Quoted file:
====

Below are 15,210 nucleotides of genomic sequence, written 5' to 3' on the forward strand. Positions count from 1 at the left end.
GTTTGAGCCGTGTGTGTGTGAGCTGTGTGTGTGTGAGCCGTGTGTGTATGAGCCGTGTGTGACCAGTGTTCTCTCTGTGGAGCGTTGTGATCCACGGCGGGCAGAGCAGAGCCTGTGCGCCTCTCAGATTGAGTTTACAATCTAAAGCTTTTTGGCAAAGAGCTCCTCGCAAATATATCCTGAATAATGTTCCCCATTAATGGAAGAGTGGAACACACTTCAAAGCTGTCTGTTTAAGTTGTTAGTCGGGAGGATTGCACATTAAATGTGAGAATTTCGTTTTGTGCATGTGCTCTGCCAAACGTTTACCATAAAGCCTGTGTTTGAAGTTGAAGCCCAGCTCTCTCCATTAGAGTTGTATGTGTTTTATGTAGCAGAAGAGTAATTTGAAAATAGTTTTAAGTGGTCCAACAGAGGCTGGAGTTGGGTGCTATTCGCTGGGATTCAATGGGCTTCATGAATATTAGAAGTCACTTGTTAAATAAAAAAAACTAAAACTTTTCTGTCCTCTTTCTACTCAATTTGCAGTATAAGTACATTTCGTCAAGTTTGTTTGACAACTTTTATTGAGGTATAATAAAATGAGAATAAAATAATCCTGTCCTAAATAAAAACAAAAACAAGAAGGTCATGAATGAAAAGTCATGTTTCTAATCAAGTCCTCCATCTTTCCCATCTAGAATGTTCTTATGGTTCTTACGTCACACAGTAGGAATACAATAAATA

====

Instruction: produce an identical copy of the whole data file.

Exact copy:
Below are 15,210 nucleotides of genomic sequence, written 5' to 3' on the forward strand. Positions count from 1 at the left end.
GTTTGAGCCGTGTGTGTGTGAGCTGTGTGTGTGTGAGCCGTGTGTGTATGAGCCGTGTGTGACCAGTGTTCTCTCTGTGGAGCGTTGTGATCCACGGCGGGCAGAGCAGAGCCTGTGCGCCTCTCAGATTGAGTTTACAATCTAAAGCTTTTTGGCAAAGAGCTCCTCGCAAATATATCCTGAATAATGTTCCCCATTAATGGAAGAGTGGAACACACTTCAAAGCTGTCTGTTTAAGTTGTTAGTCGGGAGGATTGCACATTAAATGTGAGAATTTCGTTTTGTGCATGTGCTCTGCCAAACGTTTACCATAAAGCCTGTGTTTGAAGTTGAAGCCCAGCTCTCTCCATTAGAGTTGTATGTGTTTTATGTAGCAGAAGAGTAATTTGAAAATAGTTTTAAGTGGTCCAACAGAGGCTGGAGTTGGGTGCTATTCGCTGGGATTCAATGGGCTTCATGAATATTAGAAGTCACTTGTTAAATAAAAAAAACTAAAACTTTTCTGTCCTCTTTCTACTCAATTTGCAGTATAAGTACATTTCGTCAAGTTTGTTTGACAACTTTTATTGAGGTATAATAAAATGAGAATAAAATAATCCTGTCCTAAATAAAAACAAAAACAAGAAGGTCATGAATGAAAAGTCATGTTTCTAATCAAGTCCTCCATCTTTCCCATCTAGAATGTTCTTATGGTTCTTACGTCACACAGTAGGAATACAATAAATA